You don’t have to explain yourself to relative
If you have kids you don’t have to re-make the choice when getting the birth cert
If you have kids and want to travel alone with them it is easier if your passports match

So I don’t think women who make that choice should be blamed for doing so. But I do think it makes sense to look at the systems that make the choice easier and ask whether they could be changed. In fact, if both choices (keep wife’s name, choose new unique name for both, take husband’s name, take wife’s name) were all equally easier then I would be more likely to say IT IS THEIR PERSONAL CHOICE in all caps because the choice would be more free."

My preferred method of dealing with cases such as these would be to ask women why they make the choice. If features of the political system factor into the choice (like those mentioned above), then work directly to address the structures.

Blame leads only to defensiveness. But we can engage each other in so many other ways, for example, ways that ask others for help in the difficult work of changing political structures so that they are more open.

A Sane Person said...

I should state here before I am misunderstood that I never believe that placing full responsibility regarding rape prevention onto women is a good idea and that I believe that men should bear the ultimate burden of proof.

I believe placing any kind of responsibility regarding rape prevention onto women is completely unjustifiable. Women are not raped because of what they do or do not do, women are raped because rapists rape. Why the fuck is that so hard to understand? I appologize for my tone of voice, but this persistent victim-blaming, however nuance or subtle, drives me up the fucking wall. I have written a post just recently about how much this angers me. Go read about Hannah's rape and tell me how is she responsible for not preventing her rape? Unless your belief is that women should never ever socialize or do anything that will place them in an environment where there are men, women will never be able to prevent rape, because it's not their actions that cause rapists to rape is the fact that rapist rape. There are women around the world raped by their husbands - so should women avoid marriage as a method of rape prevention?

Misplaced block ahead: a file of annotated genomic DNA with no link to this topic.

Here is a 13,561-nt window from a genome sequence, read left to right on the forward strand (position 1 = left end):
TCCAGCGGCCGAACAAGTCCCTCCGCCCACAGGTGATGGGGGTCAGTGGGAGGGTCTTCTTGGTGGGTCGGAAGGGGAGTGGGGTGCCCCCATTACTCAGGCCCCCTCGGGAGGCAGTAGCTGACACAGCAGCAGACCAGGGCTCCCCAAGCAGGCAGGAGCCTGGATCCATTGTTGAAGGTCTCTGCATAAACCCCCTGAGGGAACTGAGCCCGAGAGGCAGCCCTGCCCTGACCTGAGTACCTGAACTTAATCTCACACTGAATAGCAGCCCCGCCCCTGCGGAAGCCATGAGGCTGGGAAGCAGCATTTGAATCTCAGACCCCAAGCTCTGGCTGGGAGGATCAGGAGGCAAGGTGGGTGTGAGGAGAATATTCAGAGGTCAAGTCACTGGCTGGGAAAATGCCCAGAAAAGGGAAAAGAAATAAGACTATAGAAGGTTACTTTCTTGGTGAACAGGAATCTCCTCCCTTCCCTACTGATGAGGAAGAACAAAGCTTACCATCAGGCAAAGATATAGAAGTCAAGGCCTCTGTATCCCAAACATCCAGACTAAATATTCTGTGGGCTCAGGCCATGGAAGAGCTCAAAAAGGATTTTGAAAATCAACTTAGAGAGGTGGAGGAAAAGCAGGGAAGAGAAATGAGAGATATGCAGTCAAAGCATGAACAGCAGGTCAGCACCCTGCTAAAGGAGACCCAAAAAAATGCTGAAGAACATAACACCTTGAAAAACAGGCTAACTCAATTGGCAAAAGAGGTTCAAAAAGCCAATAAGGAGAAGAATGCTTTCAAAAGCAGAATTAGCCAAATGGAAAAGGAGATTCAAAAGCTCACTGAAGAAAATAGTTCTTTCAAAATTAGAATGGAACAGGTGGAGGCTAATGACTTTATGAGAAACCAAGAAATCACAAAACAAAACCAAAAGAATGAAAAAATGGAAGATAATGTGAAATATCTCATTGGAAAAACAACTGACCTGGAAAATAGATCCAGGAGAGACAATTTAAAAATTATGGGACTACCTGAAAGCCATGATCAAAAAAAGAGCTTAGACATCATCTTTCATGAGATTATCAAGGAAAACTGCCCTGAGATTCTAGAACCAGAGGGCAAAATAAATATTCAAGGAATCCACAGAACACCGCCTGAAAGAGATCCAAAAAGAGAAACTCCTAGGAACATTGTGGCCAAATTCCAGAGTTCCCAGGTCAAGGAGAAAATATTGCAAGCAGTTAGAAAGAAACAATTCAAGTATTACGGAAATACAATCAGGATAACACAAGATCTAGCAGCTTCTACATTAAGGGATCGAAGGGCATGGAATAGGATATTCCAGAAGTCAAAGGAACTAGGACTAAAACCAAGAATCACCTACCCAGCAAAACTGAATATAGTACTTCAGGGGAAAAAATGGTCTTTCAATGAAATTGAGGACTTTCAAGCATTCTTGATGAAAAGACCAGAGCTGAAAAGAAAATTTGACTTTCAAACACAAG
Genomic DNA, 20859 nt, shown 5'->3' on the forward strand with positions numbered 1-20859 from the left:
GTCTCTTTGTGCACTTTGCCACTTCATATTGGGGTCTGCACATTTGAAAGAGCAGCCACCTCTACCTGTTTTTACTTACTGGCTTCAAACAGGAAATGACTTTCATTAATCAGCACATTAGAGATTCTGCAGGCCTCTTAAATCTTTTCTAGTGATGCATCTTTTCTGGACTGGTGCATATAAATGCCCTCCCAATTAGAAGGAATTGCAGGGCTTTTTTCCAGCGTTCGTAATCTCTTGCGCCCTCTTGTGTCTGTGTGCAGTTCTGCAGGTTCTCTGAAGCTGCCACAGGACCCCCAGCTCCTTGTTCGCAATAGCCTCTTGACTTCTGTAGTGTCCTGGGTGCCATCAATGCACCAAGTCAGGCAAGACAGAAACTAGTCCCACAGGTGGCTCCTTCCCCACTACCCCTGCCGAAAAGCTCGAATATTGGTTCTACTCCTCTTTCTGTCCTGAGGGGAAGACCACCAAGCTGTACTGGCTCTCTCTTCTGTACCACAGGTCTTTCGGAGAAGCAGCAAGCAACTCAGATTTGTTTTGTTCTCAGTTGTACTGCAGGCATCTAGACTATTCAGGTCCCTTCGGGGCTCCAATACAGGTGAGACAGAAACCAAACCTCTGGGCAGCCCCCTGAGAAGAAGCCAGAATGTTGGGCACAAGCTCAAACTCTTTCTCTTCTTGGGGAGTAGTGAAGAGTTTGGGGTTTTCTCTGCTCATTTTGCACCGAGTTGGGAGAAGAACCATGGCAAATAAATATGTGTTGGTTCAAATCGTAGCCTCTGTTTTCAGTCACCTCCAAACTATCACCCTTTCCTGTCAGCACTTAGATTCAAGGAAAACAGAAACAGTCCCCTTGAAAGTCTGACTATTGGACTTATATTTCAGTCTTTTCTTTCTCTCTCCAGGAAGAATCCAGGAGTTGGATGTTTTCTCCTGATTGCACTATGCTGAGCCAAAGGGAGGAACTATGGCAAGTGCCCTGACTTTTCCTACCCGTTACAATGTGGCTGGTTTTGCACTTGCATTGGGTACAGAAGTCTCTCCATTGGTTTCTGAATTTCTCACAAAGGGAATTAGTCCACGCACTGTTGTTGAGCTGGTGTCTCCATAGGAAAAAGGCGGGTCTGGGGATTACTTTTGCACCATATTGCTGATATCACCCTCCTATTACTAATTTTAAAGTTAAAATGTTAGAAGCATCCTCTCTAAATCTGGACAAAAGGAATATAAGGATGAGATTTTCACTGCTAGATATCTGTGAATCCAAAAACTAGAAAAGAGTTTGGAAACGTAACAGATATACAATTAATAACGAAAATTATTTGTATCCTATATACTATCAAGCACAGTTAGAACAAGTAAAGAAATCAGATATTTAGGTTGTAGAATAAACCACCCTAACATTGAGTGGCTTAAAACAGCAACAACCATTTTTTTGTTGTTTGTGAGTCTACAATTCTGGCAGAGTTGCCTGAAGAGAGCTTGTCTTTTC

Sarah said...

Re: women who are raped.... Kevin, tell me what these "high risk behaviors" are. I try to conceive of the "rule-breaking" situation which is most likely to lead to rape...say, getting really drunk at a college party...and wonder how many men will do the exact same thing that night and have their only concern be how badly their head will hurt the next day. If a man engages in the same behavior, nobody even really thinks it's that foolish.

When you go out on a date, do you feel the need to evaluate the risk of whether your date is going to rape and murder you? Do you analyze every flirtation and suggestion of intimacy from a date not with the question of whether you want to engage, but whether it's a prelude to violence? Do you set up a buddy system before going to a party, not just to have a designated driver but so that if one of your friends goes missing you know they should have checked in and you know to call the police? Because that is how women live.

When I began taking 20th century history classes and hearing stories about the terror of living with a gestapo regime, I would wonder, "Gee, what's so strange about that?"

And then again, when I became involved in the gay and trans rights movements, and heard men (and people raised as men) discuss how frightened they were about the possibility that their orientation or chromosomal makeup would be discovered, and the violence that they might encounter from strangers or friends...again, I thought, "You think this is unusual?"

Matthew Shepard was heinously murdered because he was gay, but that happens to women because we are women every single day and nobody bats an eye.

Looking over my back, following unstated curfews, not ever fully trusting any man, always expecting a van to pull over and make me disappear, always trying to hide - that is how I live my life every day. And that is how my mother lived her life, and my grandmother, and my friends, and if things don't change that is how my daughters will live their lives.

If a man got so drunk he couldn't stand up at a college party, and three people decided to rape him and film it and then brag about what an easy little slut he was...tell me, was it his fault for ignoring the risk? I do not know a single man who, if he were a woman who acted the exact same way, would not have engaged in seriously risky behavior a thousand times over.